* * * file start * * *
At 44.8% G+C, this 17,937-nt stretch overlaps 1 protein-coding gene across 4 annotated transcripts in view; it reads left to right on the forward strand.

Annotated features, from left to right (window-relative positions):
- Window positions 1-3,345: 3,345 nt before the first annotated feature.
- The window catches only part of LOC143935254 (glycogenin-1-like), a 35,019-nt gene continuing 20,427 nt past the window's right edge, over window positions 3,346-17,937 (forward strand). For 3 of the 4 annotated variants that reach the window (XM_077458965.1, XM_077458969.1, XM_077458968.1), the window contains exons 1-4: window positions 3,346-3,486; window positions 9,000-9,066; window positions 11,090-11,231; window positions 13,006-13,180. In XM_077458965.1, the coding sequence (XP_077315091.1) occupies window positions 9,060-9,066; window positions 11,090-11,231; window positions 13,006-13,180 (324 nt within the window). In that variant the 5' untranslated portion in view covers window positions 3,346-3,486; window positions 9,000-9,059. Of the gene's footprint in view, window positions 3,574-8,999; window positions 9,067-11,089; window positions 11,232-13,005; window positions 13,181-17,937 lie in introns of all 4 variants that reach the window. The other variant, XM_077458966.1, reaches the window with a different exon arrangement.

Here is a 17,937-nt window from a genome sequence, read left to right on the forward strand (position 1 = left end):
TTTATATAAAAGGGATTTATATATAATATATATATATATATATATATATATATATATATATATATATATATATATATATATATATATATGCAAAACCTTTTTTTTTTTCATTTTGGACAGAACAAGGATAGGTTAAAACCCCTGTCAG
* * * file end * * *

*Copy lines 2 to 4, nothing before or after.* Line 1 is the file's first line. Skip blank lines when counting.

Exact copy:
Annotated features, from left to right (window-relative positions):
- Window positions 1-3,345: 3,345 nt before the first annotated feature.
- The window catches only part of LOC143935254 (glycogenin-1-like), a 35,019-nt gene continuing 20,427 nt past the window's right edge, over window positions 3,346-17,937 (forward strand). For 3 of the 4 annotated variants that reach the window (XM_077458965.1, XM_077458969.1, XM_077458968.1), the window contains exons 1-4: window positions 3,346-3,486; window positions 9,000-9,066; window positions 11,090-11,231; window positions 13,006-13,180. In XM_077458965.1, the coding sequence (XP_077315091.1) occupies window positions 9,060-9,066; window positions 11,090-11,231; window positions 13,006-13,180 (324 nt within the window). In that variant the 5' untranslated portion in view covers window positions 3,346-3,486; window positions 9,000-9,059. Of the gene's footprint in view, window positions 3,574-8,999; window positions 9,067-11,089; window positions 11,232-13,005; window positions 13,181-17,937 lie in introns of all 4 variants that reach the window. The other variant, XM_077458966.1, reaches the window with a different exon arrangement.